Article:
Established after Mexico’s victory over France on May 5, 1862, Cinco de Mayo has evolved into a highly Americanized holiday. In the United States, Cinco de Mayo is a widespread celebration of Mexican culture for Mexican-Americans and Americans alike.
Through our Seasonality Initiative, we consider Cinco de Mayo as a prime opportunity to release a food or beverage limited time offer (LTO) in North America. However, there a lot of sensitivities that come with a cultural celebration and as your partner in flavor we’d like to guide you in making the best decision for your brands.
In exploring Cinco de Mayo as a seasonal LTO occasion, we wanted to get to the root of the holiday and its perception within the United States. We spoke with Val Cantú, Chef and Owner of Californios, and Helen Todd, Co-founder and CEO of Sociality Squared, to get both culinary and agency perspectives on the holiday. Both Cantú and Todd can add value from their respective expertise to help your brands answer these questions:
• What does Cinco de Mayo mean in American culture and how has the tradition evolved?
• Is Cinco de Mayo a natural story for my brands to tell and if so, how do we tell it authentically?
Chef Val Cantú is a Mexican-American raised in Texas who set off on his own to open the modern Mexican eatery, Californios. Based on seasonal ingredients, Californios’ meticulously designed cuisine has earned the San Francisco hot spot two Michelin stars and Chef Cantú various accolades.
“Cinco de Mayo is a holiday that tends to be a bigger celebration in the United States. For me, it was always a day where we got together with family and cooked a giant meal together,” said Cantú. “I think [Cinco de Mayo] continues to evolve and grow in scope in the United States. For me, it continues to be a time where I think of my loved ones, our heritage, and preparing a meal that consists of traditional Mexican cuisine.”
As CEO of a social media agency, Helen Todd’s expertise in story telling offers insight to the role your brands can play in Cinco de Mayo and other seasonal occasions. Todd divulges on the process her agency uses to scope whether a client should participate in cultural celebrations like Cinco de Mayo. “With any holiday, we always have to ask our client: Is participating in this holiday true to the brand or is it forced? Also, is it meaningful to the brand’s community? We never want to do something off-brand just for the likes or reactions, but we do want to participate in relevant holidays where it makes sense and the brand can add value... and of course, when appropriate, have fun and join in the celebratory part of the holiday too”, said Todd.
This year, Todd participated in a SXSW panel, Tomorrow’s Perfect Food Narrative, which explored how brands can use food and drink as an entry point to talk about cultures and celebrations that are tied to food. As highlighted by Cantú, Cinco de Mayo is deeply tied to celebrating traditional Mexican cuisine alongside the company of friends and family.
“Cinco de Mayo is an interesting holiday where more people in the United States celebrate it than in Mexico—morphing into something similar to St. Patrick’s Day in the states.” Todd advises that brands avoid using stereotypical imagery that be may offensive to Mexican-Americans.
When considering Cinco de Mayo as a seasonal food and beverage occasion, brands need to be aware of how the holiday has been taken out of its Mexican context to fit an American narrative, whereas its meaning runs much deeper. In honoring his Mexican heritage, Cantú shares that his true passion is rooted in what the cuisine represents.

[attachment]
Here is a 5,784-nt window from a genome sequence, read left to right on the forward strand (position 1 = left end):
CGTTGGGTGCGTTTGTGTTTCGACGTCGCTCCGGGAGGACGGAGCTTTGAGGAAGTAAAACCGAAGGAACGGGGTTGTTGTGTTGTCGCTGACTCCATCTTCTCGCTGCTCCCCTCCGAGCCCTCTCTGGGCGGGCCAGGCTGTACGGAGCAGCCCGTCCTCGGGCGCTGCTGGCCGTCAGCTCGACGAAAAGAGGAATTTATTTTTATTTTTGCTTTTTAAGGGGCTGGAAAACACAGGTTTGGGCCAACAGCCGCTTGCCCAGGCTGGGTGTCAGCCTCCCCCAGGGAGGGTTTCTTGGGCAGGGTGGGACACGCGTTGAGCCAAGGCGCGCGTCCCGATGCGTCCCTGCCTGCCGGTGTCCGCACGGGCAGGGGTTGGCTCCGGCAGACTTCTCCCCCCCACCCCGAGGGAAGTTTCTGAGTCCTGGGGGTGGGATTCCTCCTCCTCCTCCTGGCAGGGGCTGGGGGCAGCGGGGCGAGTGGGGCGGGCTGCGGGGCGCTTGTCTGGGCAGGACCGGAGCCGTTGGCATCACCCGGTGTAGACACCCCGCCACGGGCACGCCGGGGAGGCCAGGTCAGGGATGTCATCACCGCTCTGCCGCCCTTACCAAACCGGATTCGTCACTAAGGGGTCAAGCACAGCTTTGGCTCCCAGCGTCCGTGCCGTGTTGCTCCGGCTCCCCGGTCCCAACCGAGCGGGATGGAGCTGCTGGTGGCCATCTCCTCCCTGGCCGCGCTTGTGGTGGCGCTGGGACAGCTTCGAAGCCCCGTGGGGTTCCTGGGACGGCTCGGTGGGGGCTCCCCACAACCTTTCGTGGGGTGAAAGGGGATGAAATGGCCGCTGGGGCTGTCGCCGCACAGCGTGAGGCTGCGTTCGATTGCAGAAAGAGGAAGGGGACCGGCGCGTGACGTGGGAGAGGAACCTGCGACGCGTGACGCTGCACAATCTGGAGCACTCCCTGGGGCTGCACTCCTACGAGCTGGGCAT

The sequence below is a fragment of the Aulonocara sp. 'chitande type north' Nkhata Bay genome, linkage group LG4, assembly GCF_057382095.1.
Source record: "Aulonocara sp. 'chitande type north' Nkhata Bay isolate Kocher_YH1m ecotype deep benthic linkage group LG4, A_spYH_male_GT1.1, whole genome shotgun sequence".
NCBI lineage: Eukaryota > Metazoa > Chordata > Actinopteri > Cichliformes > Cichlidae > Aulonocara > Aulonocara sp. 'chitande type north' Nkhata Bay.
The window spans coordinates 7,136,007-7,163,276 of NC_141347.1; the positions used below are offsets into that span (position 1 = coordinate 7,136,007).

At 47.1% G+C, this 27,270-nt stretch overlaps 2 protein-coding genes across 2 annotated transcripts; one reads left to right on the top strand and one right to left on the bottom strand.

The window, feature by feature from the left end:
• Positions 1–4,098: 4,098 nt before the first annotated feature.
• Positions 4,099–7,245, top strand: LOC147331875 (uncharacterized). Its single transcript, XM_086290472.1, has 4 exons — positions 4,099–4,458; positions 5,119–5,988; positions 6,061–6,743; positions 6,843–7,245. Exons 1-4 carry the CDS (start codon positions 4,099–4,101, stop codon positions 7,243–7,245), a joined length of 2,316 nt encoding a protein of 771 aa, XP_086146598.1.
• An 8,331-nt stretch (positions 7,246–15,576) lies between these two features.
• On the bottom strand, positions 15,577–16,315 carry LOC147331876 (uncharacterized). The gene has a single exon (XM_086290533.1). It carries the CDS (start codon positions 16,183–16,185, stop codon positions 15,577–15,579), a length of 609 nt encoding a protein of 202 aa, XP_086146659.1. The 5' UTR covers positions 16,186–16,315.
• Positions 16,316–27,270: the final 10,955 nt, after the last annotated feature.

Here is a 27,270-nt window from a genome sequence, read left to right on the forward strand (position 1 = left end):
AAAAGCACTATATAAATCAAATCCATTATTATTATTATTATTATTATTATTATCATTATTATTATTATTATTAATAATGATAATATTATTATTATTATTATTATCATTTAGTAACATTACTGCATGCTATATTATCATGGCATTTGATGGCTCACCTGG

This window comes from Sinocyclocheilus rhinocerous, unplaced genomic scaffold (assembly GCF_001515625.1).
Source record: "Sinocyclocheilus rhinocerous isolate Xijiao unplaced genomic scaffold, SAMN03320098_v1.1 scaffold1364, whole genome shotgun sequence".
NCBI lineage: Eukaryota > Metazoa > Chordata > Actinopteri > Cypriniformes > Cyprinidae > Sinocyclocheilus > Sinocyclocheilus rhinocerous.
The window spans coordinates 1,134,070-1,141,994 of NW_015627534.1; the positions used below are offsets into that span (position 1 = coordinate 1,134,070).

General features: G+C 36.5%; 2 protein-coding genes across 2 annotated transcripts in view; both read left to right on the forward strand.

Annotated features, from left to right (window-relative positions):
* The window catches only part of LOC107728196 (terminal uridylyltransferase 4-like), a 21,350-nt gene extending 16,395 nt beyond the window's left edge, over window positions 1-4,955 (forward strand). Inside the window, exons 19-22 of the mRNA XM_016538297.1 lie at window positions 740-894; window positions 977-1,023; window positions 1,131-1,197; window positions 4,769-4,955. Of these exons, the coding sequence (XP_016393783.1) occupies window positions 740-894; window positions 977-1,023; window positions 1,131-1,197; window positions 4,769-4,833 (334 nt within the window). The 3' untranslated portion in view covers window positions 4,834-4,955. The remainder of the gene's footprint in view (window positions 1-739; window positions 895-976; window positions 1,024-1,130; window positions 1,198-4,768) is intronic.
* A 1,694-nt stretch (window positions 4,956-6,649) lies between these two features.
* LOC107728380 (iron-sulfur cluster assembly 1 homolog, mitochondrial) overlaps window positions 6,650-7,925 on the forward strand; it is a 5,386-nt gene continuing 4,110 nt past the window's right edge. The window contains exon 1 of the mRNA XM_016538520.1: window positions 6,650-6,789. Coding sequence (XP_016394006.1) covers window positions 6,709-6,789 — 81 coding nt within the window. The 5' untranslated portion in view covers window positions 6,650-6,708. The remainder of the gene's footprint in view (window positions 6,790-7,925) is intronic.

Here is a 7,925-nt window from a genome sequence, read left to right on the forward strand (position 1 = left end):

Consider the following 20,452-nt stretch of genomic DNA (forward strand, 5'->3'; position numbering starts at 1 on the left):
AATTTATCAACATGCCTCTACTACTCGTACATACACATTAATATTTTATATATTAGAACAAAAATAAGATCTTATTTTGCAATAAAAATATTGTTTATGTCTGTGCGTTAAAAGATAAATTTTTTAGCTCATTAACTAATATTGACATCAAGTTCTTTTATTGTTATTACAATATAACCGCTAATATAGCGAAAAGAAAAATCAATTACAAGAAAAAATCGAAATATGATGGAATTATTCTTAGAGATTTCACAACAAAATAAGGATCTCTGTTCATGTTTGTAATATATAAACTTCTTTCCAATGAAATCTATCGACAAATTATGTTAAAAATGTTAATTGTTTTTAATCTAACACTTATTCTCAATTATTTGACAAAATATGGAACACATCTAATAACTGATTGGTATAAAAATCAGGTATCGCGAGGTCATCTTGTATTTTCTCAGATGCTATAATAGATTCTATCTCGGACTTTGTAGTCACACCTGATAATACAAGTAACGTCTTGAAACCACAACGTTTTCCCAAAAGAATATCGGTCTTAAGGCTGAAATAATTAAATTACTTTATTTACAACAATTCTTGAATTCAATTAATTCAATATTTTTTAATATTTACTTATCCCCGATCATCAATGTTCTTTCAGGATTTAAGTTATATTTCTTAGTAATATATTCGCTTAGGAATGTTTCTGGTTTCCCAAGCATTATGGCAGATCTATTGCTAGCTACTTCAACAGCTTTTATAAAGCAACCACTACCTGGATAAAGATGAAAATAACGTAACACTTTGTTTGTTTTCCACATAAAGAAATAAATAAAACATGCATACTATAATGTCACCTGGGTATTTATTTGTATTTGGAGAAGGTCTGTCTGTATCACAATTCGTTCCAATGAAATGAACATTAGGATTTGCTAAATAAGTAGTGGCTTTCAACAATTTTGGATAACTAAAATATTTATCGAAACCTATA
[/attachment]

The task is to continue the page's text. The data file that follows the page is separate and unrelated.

“Mexican cuisine is all about giving love, and I think it will continue to be an opportunity for us to come together and share our love for one another. Mexican-Americans are striking an identity for themselves, and I hope that we continue to embrace traditions like Cinco de Mayo to encourage our unity and strength.”
Todd expanded on the topic of being respectful. “It is important for brands to use this opportunity to consider cultural appropriation and respect of individuals from different cultures,” said Todd. “There is a big difference between cultural appropriation and cultural appreciation, and appreciation should come through in anyone's celebration of this type of event.”
In determining whether or not a cultural LTO fits in your brand’s story, Todd emphasizes the importance of context and having a deeper understanding of the holiday. “We can’t operate under a rock. We have to understand what conversations are happening on- and offline, how we’re contributing to them through our clients, and ensure that we’re making a positive impact. This is why it’s crucial to make sure that everything - from values to content - is aligned,” Todd said.
Symrise’s Seasonality Initiative is about connecting with a wider audience and generating excitement for your brands. Cinco de Mayo is a commemorative holiday for Mexican-Americans to celebrate family, tradition and culture as well as all Americans to celebrate the vast cultural benefits that Mexico has brought to the United States. If these values align with your brand’s story, Cinco de Mayo may be a seasonal opportunity to celebrate Mexican culture with a food or beverage LTO.
We’ve developed a seasonality framework to help our customers formulate pipelines of new concepts and flavor ideas for the seasons and major holidays. If you have questions or would like to learn more about our initiative please contact us.
Join your peers today!
Get the latest articles, news and trends in the Food & Beverage industry delivered directly to your inbox. Don't miss out! Enter your email address below to receive the weekly in-sight newsletter.
Following the release of our 2019 Summer Fancy Food Show Innovative Trends...
Right when you think you’ve seen it all, Specialty Food’s bi-annual Fancy Food...